Benue State has a wage bill of N7.8bn (N4.2billion for state and N3.6billion for local government), the largest in northern Nigeria and, besides the oil-rich South-South states, the third highest (behind Lagos and Ogun states) in Nigeria.
In acending order, these are the figures civil servants wage bills for some states across the country…Kebbi: N1.02bn; Yobe: N1.3bn; Sokoto: N1.6bn; Plateau: N1.7bn; Taraba: N1.85bn; Adamawa: N1.9bn; Niger: N2.1bn; Nasarawa: N2.45bn; Ekiti: N2.6bn; Kwara: N2.8bn; Kogi: N3.2bn; Kaduna: N3.5bn; Osun: N3.6bn; Kano: N3.7bn; Ondo: N3.8bn; Benue: N4.2bn; Bayelsa: N4.5bn; Oyo: N5.3bn; Ogun: N6bn; Rivers: N7bn and Lagos: N9.1bn.
Benue State, one of the poorest states in the country is up there with economic heavyweights in the southwest like Lagos and other oil-producing counterparts. It will interest you to know that Kano state which has more than twice the population of Benue State with 44 local governments, still has a wage bill of N2.1bn for local government workers while Benue stands tall at N3.6bn.
Governor Samuel Ortom was the first to admit that there was fraud in the system on his first day in office. Benue State wage bill is obviously bloated by ghost workers since time immemorial, but efforts towards a solution have been, at best, drawn from a familiar book of lamentations.
After numerous unfruitful attempts to reduce the wage bill, the Governor’s latest effort was the constitution of a 10-member Salary Verification Committee with a charge on them to ascertain the authentic wage bill of the state. The Committee had Mr. Tertsea Ikyaabo as Chairman and Terhemen Jato as Secretary. Other members were Wondoo Atikpo, Jeremiah Ikuba, Iorpenda Tarnguhar, Regina Are, S.U Ikomon Peter Pa, Orindia Shie and Philip Nongo.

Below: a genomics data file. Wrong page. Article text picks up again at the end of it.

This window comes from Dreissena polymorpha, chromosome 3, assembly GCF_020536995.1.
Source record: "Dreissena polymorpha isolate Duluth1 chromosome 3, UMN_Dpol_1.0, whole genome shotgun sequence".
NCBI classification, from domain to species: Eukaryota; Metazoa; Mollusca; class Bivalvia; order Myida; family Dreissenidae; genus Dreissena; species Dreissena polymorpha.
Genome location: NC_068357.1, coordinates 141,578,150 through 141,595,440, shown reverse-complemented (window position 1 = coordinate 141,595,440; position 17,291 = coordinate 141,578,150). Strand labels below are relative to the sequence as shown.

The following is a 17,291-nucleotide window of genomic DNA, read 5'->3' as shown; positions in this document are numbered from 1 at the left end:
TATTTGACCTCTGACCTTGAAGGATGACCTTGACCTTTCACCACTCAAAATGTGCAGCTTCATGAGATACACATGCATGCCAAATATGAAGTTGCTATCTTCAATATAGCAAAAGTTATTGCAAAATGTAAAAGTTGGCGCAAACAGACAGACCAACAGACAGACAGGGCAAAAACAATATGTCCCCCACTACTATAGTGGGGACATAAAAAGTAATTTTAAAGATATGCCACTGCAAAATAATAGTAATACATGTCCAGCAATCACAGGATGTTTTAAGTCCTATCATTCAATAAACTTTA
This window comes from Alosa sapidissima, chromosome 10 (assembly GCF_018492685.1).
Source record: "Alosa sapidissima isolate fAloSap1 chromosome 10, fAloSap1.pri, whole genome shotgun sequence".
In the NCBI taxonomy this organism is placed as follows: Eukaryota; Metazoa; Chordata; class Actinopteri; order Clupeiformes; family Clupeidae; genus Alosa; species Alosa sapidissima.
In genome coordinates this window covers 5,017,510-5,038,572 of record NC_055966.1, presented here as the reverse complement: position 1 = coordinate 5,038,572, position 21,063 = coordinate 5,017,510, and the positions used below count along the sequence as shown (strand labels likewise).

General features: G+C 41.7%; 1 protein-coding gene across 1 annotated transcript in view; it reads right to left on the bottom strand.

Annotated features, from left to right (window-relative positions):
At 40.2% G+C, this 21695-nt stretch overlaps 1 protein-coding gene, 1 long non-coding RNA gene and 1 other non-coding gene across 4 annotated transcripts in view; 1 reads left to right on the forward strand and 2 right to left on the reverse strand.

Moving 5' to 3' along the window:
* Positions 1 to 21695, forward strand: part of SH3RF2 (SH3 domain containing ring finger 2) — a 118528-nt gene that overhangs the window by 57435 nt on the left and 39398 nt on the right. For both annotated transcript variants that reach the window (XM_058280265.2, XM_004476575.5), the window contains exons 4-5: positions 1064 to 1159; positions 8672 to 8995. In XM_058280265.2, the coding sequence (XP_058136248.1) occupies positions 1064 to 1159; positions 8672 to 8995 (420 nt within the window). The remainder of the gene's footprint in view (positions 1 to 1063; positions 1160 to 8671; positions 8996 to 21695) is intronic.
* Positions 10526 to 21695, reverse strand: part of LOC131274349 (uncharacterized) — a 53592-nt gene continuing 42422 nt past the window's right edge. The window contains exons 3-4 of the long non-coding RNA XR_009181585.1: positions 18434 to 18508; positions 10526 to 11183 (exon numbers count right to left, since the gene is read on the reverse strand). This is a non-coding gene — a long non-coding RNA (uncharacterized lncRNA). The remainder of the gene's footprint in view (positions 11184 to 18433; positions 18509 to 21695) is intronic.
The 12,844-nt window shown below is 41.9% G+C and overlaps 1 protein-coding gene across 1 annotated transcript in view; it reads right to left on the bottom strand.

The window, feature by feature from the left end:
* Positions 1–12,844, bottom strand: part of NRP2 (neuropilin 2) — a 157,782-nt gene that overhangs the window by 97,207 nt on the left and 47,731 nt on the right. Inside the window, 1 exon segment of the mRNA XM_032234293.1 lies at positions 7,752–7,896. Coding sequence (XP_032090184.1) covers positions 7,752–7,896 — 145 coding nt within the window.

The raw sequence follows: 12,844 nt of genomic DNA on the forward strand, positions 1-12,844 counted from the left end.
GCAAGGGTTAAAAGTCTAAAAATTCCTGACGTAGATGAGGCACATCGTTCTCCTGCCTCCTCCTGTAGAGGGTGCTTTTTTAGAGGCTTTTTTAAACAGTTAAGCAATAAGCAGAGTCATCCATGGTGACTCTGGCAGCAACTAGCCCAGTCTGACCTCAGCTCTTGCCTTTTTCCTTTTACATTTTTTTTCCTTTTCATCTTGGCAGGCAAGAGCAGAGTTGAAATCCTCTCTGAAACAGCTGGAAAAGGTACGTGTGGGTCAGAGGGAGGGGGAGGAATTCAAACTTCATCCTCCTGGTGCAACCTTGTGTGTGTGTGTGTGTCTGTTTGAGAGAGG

Inaugurating the committee, Governor Ortom urged its members to explore the bank verification number BVN and other ICT related measures to guard against future multiple payments to individual public servants. He also charged them to expose the syndicate within the civil service believed to be behind the ghost workers syndrome for possible sanctions and submit it’s report in three months.
It’s been eight (8) months already with no result. During this intervening period, this over bloated wage bill has sucked the state dry, gulping 8 months of federal allocation, budget support and first tranche of Paris Club debt refunds amounting to over N32bn and still counting. As I write, we have a backlog of unpaid salaries amounting to 5 months for state civil servants and almost a year for those of the local government.
News of a second tranche of Paris Club debt refunds is sure to bring some excitement, but with our over-bloated wage bill, it still won’t amount to anything. With all efforts haven failed to achieve any appreciable reduction, it’s fair to say, the big fraud concerning Benue wage bill is still on.
I’m however aware of some youths in the state who have challenged the government, saying, if there be a political will to do right, that they be given the opportunity to fish and wipe out ghost workers within two months for free. Perhaps, if we heed and appreciate ourselves, we would realise that what we seek in China is right here.
SOURCE: The Nigerian Voice (opinions)